Über mothers, school and growing up...

posted on: Monday, 30 January 2012

Thank you so much for all of your kind wishes for Boo's entrance exam. It went 'OK' - that was the main comment I could glean from her. Hard to gauge what exactly that means; I am not sure whether at 10 years of age, you can measure your success in the form of a verbal reasoning test where you scored 65% or above! I am so pleased it's over and that we can, as a family, breath a collective sigh of relief.

I did come away from that school hall wondering - what's it all about? Why is it that we feel compelled to propel our children headlong into the best of all opportunities. At the exam, the mother's tongues were positively clacking with competitiveness as we waited for our off-spring to be released. Talk of private tutors and years worth of preparation to get in the 'right' school.

Admittedly we too have aimed high; this school is allegedly one of the country's best and they like that 'quirk' factor in their intake. Pupils who are academic, sure, but who also will go on to be captains of industry and in their spare time climb Kilimanjaro for charity. I got a sense of disquiet as we left, and it remains with me, when I wonder why we want to subject Boo to the rigours of a competitive school. We were advised to try for this school and whilst there is a flush of pride at the prospect of her success, there is also the concern that at the young age of 10, she could also taste academic 'failure'.

And those super-mothers that my friends and I encountered; I am not sure what to make of them. Two observations; there is always a degree to which we vicariously live through our children's success. And secondly, for those lucky ones who also experienced the benefits of the best schooling the country had to offer in their youth, there is that sense of entitlement. As I had a pretty average childhood, with average state schooling, I think I am always slightly in awe of those mothers who take all that privilege for granted. It's what they are used to. I do acknowledge that my life is privileged but somewhere, deep down, I justify that with the fact that my husband and I worked really hard for it and still do. It was never a given.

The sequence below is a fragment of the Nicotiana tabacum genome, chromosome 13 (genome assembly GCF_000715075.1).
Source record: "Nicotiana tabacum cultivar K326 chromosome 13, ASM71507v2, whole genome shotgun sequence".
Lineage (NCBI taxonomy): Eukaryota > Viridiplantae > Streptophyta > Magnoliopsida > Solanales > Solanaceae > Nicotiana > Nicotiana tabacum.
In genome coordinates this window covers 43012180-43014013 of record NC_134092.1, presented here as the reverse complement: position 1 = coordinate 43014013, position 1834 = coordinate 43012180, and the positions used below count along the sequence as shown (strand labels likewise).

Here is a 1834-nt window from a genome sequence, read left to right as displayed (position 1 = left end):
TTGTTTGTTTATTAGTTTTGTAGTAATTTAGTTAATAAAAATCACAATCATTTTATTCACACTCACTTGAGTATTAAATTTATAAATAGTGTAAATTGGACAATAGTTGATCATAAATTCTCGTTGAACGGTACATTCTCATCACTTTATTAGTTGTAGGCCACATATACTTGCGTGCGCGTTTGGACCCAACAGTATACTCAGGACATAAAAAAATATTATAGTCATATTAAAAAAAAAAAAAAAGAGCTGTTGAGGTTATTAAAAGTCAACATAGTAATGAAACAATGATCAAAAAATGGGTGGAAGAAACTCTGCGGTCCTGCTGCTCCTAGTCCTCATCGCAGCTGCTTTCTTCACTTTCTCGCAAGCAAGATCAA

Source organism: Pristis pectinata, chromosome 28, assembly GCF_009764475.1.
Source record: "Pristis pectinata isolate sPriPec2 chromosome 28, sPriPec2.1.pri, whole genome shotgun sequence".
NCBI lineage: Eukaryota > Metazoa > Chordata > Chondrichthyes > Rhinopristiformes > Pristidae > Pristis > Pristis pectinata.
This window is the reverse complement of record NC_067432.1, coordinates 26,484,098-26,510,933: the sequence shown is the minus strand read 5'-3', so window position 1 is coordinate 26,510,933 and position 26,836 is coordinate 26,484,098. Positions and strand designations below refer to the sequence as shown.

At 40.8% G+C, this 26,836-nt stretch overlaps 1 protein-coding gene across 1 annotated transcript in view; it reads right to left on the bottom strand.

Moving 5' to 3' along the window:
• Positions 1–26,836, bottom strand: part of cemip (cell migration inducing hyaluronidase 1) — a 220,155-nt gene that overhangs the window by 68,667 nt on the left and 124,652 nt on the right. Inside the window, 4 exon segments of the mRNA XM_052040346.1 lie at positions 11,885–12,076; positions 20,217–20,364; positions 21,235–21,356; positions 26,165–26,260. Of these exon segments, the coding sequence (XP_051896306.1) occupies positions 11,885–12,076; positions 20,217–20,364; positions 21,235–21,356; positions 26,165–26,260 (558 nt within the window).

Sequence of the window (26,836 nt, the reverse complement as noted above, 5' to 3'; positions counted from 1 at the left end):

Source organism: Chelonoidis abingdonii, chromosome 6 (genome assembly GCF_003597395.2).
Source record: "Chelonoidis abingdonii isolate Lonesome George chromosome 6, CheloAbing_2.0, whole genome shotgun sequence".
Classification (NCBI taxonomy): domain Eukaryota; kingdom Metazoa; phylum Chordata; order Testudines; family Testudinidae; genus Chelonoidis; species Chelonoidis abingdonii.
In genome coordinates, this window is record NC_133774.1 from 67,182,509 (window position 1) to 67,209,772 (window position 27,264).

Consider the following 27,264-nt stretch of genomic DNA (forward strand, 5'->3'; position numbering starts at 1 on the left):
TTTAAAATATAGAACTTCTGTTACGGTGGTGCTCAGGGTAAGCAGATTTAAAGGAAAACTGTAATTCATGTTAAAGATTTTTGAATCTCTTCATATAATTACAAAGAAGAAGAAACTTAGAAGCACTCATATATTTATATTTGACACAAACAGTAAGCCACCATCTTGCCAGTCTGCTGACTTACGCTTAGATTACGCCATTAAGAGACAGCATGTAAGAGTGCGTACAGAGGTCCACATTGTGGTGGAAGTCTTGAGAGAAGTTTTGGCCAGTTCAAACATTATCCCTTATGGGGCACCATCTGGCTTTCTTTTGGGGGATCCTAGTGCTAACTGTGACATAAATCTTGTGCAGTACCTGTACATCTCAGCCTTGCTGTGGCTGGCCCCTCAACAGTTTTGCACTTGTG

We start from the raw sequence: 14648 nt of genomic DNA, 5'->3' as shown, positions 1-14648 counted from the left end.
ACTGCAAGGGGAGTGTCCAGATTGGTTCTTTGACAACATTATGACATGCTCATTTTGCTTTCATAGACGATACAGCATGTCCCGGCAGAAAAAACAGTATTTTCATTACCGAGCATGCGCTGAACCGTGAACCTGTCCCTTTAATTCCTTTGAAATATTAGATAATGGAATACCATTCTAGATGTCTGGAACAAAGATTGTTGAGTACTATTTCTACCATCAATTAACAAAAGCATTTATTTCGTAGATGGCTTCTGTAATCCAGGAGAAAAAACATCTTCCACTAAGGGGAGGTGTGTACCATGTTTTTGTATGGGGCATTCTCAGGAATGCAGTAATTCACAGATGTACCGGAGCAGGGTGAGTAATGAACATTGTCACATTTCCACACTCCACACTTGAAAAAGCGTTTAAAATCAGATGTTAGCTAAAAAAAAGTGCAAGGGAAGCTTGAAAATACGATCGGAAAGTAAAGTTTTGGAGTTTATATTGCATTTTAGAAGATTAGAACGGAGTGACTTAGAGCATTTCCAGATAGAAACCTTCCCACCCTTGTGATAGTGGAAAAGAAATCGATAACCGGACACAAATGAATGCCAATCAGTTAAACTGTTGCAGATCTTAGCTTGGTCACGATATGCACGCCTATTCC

The other feature of my disquiet is the certain knowledge that whatever happens; whether it's this school or another, come September she will be moving into a whole different sphere. One where I inhabit a much smaller place. Parental input will come in the form of once-a-term teacher/parent meetings and each day, instead of me kissing her goodbye in her classroom, she will be out on her own. Dropped at school by bus. Such a strange reality to face. It is simultaneously wildly exciting; my child out in the world! But also terrifying; my child out in the world!!

As ever with parenthood, it's bittersweet. As each stage passes I look back on the previous one and consider how lovely it was back then. But despite any trepidation I have this frisson of pure excitement at what she is going to grow into. What she will become. I can't wait to see.

Things of beauty...

posted on: Friday, 27 January 2012

This weekend has been a long time coming; tomorrow Boo sits her exam for her senior school. Two hundred and seventy children vying for just eighty places! I figure we have done all we can, she can only do her best, and what will be will be (and other such philosophical observations).

Meanwhile I've been getting used to balancing my time between home and work again, taking things very slowly. So far so good. Some lovely readers have asked how my pain is - well, it's still there, less prevalent, but still there. I loop around in my mind whether there is less pain or whether I have become adept at dealing with the pain. Still no conclusion but it's not getting me down like it used to. I am taking steps every day to work through it and one day, I believe it will go. I do believe that.

Tonight calls for Friday night curry and traditional family times snuggled in front of the fire. I am relishing life right now; I feel like everything has happened this way for a reason and rather than question it, I am trying to just accept it; enjoy it, take it for what it is...